Protecting water quality, native species, and wildlife habitat — all are benefits of a Grinnell couple’s decision to permanently protect their diverse 80-acre Poweshiek County property.
Larry and Gini Van Ersvelde donated a conservation easement on their 80-acre land. Conservation easements allow private landowners like the Van Ersveldes to retain ownership of the property while restricting uses that could harm the site’s natural resources. Such easements ensure that the land remains protected regardless of future changes in ownership.
“We feel strongly about protecting that property,” Larry Van Ersvelde said. “Most of it has gone relatively untouched, and we want to keep it that way forever.”
Though not open for public use, the easement provides many public benefits. The property’s natural buffers help prevent sediment run-off from entering the area’s stream, which empties into the North Fork of the English River. Much of the land around the stream is currently enrolled in the federal Conservation Reserve Program (CRP). The Van Ersveldes, along with a former partial owner, also created a wetland area which helps capture water runoff from surrounding land.
Portions of the west half of the site have been plowed only once and features a wide variety of native prairie species. Initial inventories identified over 40 native species, and an additional survey revealed even more. The east side is largely row-cropped, but the most erosive parts were recently enrolled in CRP.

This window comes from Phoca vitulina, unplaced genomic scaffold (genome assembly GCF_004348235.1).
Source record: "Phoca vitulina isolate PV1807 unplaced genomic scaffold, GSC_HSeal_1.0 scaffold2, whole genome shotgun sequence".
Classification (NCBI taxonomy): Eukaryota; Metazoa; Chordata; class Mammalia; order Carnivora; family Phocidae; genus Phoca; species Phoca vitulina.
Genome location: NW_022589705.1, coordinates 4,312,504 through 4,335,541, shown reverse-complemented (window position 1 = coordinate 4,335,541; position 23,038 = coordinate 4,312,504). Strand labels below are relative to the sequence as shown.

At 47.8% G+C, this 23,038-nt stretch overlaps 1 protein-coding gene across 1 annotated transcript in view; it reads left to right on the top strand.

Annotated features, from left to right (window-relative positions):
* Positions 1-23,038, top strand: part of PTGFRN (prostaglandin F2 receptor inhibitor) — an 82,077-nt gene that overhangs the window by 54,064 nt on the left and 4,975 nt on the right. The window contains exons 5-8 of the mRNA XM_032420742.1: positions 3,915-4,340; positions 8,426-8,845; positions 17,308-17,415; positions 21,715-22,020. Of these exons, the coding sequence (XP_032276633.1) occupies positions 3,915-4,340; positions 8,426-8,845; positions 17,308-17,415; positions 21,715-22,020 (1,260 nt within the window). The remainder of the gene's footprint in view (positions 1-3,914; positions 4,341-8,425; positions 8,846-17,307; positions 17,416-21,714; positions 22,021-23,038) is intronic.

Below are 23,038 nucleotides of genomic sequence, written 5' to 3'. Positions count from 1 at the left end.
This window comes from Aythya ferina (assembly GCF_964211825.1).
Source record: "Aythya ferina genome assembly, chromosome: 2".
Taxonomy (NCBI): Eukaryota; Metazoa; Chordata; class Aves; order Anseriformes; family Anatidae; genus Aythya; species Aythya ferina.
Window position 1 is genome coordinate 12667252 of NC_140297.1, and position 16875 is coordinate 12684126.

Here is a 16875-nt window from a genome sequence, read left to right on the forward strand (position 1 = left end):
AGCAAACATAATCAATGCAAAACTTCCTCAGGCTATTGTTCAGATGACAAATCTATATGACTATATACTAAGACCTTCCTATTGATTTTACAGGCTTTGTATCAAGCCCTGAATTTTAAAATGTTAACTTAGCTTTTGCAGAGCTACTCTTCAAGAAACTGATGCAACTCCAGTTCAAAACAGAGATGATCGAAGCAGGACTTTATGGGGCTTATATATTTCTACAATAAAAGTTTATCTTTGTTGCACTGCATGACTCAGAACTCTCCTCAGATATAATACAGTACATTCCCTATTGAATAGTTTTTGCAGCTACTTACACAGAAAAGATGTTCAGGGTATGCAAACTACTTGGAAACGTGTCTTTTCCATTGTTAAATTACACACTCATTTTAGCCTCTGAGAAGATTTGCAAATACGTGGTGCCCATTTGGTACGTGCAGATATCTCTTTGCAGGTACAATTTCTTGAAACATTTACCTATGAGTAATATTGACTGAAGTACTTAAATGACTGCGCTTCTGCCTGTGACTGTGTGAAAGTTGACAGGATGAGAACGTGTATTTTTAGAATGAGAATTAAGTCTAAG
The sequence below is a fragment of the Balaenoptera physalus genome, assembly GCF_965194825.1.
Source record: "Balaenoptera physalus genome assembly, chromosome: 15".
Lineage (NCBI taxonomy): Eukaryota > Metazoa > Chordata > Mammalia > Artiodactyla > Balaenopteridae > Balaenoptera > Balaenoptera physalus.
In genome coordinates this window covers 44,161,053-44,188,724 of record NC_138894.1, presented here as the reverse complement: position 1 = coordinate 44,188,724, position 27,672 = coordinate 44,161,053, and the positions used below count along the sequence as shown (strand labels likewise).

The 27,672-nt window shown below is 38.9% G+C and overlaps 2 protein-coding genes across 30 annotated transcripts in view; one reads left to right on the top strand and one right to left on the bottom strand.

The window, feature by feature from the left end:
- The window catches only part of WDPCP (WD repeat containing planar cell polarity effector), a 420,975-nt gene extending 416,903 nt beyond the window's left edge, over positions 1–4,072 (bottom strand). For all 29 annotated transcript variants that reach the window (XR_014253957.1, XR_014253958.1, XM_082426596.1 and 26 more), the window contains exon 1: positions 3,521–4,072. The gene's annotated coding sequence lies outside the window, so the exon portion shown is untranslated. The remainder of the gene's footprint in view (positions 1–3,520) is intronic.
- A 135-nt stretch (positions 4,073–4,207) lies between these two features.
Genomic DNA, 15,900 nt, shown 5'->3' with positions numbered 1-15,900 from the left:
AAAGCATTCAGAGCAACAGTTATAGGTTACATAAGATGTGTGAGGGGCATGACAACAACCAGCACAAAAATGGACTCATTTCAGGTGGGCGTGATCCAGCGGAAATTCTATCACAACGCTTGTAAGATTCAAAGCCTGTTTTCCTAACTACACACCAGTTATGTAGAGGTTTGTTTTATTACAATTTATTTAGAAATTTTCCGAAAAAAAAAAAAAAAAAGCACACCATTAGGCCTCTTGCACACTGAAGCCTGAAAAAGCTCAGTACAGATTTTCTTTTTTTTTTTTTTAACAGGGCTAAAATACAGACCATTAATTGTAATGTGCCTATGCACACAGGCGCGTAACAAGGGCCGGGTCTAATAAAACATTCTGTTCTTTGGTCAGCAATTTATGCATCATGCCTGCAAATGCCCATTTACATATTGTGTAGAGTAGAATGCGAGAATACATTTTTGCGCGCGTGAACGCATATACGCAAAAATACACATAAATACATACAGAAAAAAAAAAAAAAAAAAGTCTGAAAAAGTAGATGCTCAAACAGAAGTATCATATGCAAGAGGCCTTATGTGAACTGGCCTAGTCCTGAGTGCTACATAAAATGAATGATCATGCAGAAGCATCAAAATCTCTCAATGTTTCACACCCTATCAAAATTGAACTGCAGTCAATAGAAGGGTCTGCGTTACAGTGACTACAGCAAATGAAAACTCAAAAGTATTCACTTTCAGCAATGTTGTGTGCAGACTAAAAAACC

The Van Ersveldes donated the conservation easement to the Iowa Natural Heritage Foundation (INHF), a nonprofit conservation group. INHF plans to transfer the easement’s monitoring responsibilities to the Poweshiek County Conservation Board.
The easement, however, is not Larry Van Ersvelde’s first contribution to conservation in Poweshiek County. He is currently serving his fourth term on the Poweshiek County Conservation Board, and has helped form local Pheasants Forever and Ducks Unlimited chapters. The Van Ersveldes purchased this property in 1993, and the conservation easement is the culmination of their efforts to protect it.
INHF works with private landowners and other partners to protect Iowa’s land, water and wildlife. Since its founding in 1979, INHF has helped protect more than 120,000 acres of Iowa’s wild places. Past INHF projects in Poweshiek County include the Ever-Tru Wilderness Area and Fleming Woods Preserve.
For more information, visit www.inhf.org or call (515) 288-1846.